Under the head of Necessaries, the first entry is of a payment of fifty shillings to carpenters, plasterers, and tilers, for works in the Queen's chamber; for making a staircase from the chamber to the chapel, and an earthen wall near the chamber, "pro quodam herbario infra construendo1." Afterwards we find half-yearly pay ments of twenty-five shillings and two pence to the prioress of St. Helen's, in London, as rent for the Queen's house in Lombard Street. Large payments on account of an inquisition taken at Coventry, between the Queen and Queen Philippa, relative to rights in the manors of Geddington, King's Clyve, and Bride stock. A purchase of two small "catastæ," or cages, for birds, in the Queen's chamber; and of hemp-seed for the same birds. From an entry under the head of "Gifts," it appears that two small birds were given to Isabella, by the King, on the 26th of November. Payments for binding the black carpet in the Queen's chamber; for repairs of the castle, and of the "palacium juxta castrum2;" lining of the Queen's chariot with coloured cloth; repairs of the Queen's bath, and gathering of herbs for it. Payments to William Taterford for six skins of vellum, and two "pellibus abortivis" ( delicate vellum made from the skin of the calf taken from the womb ), for writing the Queen's books. To the same, for writing a book of divers matters for the Queen, fourteen shillings, including cost of parchment. To Richard Painter, for azure for illuminating the Queen's books. A payment to the same William Taterford, remaining behind at Hertford, after the Queen's departure, to write divers things by the Queen's commands, ten shillings. The repayment of the sum of 200l. borrowed of Richard Earl of Arundel. The purchase of an embroidered saddle with gold fittings, and a black palfrey, given to the Queen of Scotland. A payment to Louis de Posan, merchant of the Society of Malebaill, in London, for two mules bought by him at Avignon for the Queen, 28l. 13s. The mules arrived after the Queen's death, and they were delivered over to the King. It appears, moreover, that shortly before her death the Queen had effected a purchase of a manor in Hatfield; for under the same head of "Necessaria" we find the following entries, "Domino Willielmo de Walcote, clerico, pro manerio suo in Hatfield, cum omnibus pertinentiis suis, ab eo perqui sitis per dominam Reginam sibi et heredibus suis imperpetuum, per manus pro prias, xviij. die Augusti, cxxxiij. libras, vj. solidos, viij. denarios. Diversis hominibus existentibus circa seisinam dominæ Reginæ in manerio quondam Domini Willielmi de Walcote in Hatfield, pro cervisia per ipsos expensa, eodem die, ij. solidos.3".

Note 1. "pro quodam herbario infra construendo".

Note 2. "palacium juxta castrum".

Note 3. "To Sir William de Walcote, clerk, for his manor in Hatfield, with all its appurtenances, from him, through the Lady Queen, to himself and his heirs for ever, by hand for the former, 18 Aug, 137 pounds, 6 solidos, 8 denarios. To divers men existing about the seisin of the lady Queen in the manor of the late Lord William de Walcote in Hatfield, for beer expenses by them, on the same day, ij. solidos."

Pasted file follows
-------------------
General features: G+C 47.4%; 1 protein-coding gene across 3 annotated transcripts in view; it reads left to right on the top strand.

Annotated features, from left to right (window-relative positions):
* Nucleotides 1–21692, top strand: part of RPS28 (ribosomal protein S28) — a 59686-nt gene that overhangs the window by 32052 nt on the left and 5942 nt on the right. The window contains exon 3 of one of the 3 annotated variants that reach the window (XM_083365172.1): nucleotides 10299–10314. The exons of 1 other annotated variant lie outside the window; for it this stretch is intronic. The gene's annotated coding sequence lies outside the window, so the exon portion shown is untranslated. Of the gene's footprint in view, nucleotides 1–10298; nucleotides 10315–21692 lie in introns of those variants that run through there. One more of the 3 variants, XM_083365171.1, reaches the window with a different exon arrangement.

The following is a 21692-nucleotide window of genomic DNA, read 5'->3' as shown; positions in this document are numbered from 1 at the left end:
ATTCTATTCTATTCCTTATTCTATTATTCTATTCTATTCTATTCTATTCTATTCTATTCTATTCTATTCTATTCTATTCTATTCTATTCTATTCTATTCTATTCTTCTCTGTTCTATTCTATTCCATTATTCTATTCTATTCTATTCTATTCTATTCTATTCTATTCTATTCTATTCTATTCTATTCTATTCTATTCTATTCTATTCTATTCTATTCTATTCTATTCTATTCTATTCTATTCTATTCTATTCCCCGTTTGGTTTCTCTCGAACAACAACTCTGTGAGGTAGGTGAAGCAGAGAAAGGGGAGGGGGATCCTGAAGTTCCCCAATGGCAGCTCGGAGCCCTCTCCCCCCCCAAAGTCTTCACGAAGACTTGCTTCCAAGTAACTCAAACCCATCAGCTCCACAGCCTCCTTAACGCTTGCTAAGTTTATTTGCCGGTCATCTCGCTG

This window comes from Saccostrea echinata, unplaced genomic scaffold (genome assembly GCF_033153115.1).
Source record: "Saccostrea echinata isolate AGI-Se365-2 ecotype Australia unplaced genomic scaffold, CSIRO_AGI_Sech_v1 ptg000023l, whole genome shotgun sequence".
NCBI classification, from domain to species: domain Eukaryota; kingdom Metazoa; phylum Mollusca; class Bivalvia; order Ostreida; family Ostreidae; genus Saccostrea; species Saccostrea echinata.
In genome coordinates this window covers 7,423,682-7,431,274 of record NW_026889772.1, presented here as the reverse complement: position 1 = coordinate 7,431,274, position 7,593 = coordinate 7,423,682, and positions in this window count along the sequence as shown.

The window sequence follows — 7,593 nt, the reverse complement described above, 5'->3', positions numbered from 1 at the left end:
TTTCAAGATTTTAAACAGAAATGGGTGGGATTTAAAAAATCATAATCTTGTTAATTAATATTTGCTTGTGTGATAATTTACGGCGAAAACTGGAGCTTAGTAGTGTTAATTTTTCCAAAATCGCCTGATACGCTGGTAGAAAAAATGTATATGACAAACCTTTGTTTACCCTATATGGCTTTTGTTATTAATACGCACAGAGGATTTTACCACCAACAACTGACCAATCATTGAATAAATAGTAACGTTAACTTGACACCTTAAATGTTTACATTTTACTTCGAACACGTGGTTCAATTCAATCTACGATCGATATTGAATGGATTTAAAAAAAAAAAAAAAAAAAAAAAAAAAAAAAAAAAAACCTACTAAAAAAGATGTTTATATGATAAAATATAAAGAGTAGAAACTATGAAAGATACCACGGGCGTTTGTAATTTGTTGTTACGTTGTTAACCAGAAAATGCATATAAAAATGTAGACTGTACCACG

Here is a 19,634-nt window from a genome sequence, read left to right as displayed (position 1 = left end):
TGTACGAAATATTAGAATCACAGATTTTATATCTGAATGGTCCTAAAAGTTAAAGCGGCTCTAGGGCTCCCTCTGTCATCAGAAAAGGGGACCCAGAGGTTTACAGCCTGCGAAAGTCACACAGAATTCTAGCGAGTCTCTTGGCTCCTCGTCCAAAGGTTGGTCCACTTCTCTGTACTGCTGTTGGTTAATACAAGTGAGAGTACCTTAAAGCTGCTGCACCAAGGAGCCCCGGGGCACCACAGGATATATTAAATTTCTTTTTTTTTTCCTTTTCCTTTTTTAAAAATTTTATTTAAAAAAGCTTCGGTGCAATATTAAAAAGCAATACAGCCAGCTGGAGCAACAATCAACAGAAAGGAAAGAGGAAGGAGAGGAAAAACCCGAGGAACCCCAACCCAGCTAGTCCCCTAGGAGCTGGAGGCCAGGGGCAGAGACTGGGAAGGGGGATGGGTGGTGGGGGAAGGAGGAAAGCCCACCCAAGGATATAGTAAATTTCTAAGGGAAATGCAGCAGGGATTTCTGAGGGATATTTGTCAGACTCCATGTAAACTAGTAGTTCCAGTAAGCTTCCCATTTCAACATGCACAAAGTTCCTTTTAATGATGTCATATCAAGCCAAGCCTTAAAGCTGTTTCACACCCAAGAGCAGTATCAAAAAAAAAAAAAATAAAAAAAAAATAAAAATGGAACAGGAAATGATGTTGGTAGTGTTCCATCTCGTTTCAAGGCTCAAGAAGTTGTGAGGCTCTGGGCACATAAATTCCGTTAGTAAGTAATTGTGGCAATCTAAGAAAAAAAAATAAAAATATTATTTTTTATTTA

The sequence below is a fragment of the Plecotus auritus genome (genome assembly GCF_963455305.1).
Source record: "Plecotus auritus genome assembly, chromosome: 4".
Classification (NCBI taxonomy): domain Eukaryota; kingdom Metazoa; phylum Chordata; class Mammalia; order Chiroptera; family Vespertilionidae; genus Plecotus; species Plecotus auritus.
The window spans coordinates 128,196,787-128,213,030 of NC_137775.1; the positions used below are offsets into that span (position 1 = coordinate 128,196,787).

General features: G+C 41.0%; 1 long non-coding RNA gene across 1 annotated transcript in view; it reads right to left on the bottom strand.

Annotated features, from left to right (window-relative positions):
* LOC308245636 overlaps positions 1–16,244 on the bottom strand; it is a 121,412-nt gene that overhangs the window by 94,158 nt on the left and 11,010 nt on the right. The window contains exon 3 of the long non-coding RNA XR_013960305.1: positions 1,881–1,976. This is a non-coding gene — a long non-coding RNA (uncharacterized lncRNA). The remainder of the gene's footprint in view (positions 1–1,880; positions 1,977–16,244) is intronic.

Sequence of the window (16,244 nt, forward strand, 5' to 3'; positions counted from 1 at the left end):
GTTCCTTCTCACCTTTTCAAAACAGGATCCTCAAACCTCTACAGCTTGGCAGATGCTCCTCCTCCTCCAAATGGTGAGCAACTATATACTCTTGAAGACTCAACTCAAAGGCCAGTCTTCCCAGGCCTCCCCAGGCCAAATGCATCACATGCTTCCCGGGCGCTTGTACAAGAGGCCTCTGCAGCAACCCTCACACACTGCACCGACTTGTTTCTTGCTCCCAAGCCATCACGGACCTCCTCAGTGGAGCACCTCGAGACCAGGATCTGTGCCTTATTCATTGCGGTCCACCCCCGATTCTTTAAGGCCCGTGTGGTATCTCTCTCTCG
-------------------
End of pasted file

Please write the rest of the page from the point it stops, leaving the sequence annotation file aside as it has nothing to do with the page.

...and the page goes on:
The division of the account relating to the jewels is chiefly interesting as affording an insight into the personal character of Isabella, and showing that the serious events of her life and her increasing years had not overcome her natural passion for personal display. The total amount expended on jewels was no less than 1,399l, equivalent to about 16,000l of our present currency. And, after ample allowance for the acknowledged general habit of indulgence in personal ornaments belonging to the period, we cannot but consider Isabella's outlay on her trinkets as exorbitant, and as betraying a more than common weakness for these vain luxuries. The more costly of them were purchased of Italian merchants. Her principal English jewellers appear to have been John de Louthe and William de Berking, goldsmiths of London. In a general entry of 421l, paid for divers articles of jewelry to Pardo Pardi and Bernardo Donati, Italian merchants, are included items of a chaplet of gold, set with "bulays" ( rubies ), sapphires, emeralds, diamonds, and pearls, price 105l.; divers pearls, 87l.; a crown of gold set with sapphires, rubies of Alexandria, and pearls price, 80l. The payment was not made till the 8th of August; but there can be little doubt that these royal ornaments were ordered for the occasion of Isabella's visit to Windsor, at the celebration of St. George's Day. Among other entries, one may be distinguished, of a payment of 32l. for several articles; viz., for a girdle of silk, studded with silver, 20 shillings; three hundred doublets ( rubies ), at 20 pence the hundred; 1800 pearls, at two pence each; and a circlet of gold, of the price of 16l., bought for the marriage of Katherine Bronart, dated on the 6th of August: and another of a pair of tablets of gold, enamelled with divers histories, of the price of nine pounds.